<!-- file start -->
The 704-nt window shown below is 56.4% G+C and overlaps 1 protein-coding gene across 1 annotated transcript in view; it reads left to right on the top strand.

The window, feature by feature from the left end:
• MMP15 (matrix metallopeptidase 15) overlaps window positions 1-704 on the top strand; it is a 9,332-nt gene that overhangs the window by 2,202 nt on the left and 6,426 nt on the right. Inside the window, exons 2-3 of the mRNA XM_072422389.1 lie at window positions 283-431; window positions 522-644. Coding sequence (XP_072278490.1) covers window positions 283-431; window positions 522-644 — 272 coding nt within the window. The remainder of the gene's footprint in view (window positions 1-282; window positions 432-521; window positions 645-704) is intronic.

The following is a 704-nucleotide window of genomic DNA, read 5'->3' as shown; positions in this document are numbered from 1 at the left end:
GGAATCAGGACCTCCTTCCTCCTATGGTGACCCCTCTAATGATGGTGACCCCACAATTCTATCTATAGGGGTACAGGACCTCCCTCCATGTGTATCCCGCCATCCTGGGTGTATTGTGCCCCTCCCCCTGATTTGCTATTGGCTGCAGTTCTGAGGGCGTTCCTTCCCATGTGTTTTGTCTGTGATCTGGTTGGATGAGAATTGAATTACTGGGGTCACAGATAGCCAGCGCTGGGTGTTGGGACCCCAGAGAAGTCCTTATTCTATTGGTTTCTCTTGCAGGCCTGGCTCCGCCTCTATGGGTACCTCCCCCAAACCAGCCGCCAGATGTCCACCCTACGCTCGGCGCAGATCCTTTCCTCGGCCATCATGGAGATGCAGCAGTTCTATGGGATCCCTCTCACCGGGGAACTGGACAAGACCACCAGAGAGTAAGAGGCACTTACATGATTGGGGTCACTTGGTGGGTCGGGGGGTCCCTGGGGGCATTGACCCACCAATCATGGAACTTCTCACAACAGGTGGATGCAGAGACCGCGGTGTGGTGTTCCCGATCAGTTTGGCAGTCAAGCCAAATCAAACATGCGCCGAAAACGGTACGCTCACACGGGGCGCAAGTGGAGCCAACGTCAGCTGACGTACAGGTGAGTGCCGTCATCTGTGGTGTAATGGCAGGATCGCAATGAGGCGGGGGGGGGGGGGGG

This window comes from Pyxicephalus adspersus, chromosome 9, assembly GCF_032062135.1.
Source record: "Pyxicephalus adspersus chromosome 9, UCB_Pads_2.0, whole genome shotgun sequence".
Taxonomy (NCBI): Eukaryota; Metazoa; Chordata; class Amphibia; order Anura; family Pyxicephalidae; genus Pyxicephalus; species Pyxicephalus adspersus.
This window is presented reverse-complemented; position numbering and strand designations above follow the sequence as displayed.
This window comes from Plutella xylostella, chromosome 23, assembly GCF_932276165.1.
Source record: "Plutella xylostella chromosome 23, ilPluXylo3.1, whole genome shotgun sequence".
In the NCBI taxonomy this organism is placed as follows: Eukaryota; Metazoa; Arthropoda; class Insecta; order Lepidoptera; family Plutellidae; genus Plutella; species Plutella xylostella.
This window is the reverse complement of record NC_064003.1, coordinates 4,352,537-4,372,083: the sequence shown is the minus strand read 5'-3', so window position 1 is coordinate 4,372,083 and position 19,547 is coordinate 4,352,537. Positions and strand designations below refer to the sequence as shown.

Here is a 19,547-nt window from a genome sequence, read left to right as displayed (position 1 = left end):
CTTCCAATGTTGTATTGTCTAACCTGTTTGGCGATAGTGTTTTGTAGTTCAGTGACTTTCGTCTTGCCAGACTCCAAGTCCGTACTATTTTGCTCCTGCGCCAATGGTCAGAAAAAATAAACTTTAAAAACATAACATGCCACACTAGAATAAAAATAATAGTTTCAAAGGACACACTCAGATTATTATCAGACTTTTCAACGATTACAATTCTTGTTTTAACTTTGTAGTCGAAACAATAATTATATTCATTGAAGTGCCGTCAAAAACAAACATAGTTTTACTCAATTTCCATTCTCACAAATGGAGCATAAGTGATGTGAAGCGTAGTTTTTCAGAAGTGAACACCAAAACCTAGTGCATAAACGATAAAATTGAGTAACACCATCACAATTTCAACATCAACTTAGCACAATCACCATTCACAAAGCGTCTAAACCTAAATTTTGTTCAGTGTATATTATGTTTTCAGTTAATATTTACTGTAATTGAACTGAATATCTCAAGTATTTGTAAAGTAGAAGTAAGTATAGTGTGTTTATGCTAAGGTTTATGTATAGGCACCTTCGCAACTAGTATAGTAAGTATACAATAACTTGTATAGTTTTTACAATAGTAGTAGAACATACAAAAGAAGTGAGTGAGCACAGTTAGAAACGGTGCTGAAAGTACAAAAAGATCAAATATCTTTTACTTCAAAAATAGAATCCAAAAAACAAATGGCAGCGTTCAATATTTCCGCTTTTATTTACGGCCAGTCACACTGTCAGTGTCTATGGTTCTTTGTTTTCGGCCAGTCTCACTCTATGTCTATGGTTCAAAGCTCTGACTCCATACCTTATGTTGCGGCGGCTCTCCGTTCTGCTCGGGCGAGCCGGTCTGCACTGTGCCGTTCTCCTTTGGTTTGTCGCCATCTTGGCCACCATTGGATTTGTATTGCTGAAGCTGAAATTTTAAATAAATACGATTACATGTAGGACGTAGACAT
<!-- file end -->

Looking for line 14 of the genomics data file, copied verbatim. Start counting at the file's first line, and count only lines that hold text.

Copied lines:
Here is a 19,547-nt window from a genome sequence, read left to right as displayed (position 1 = left end):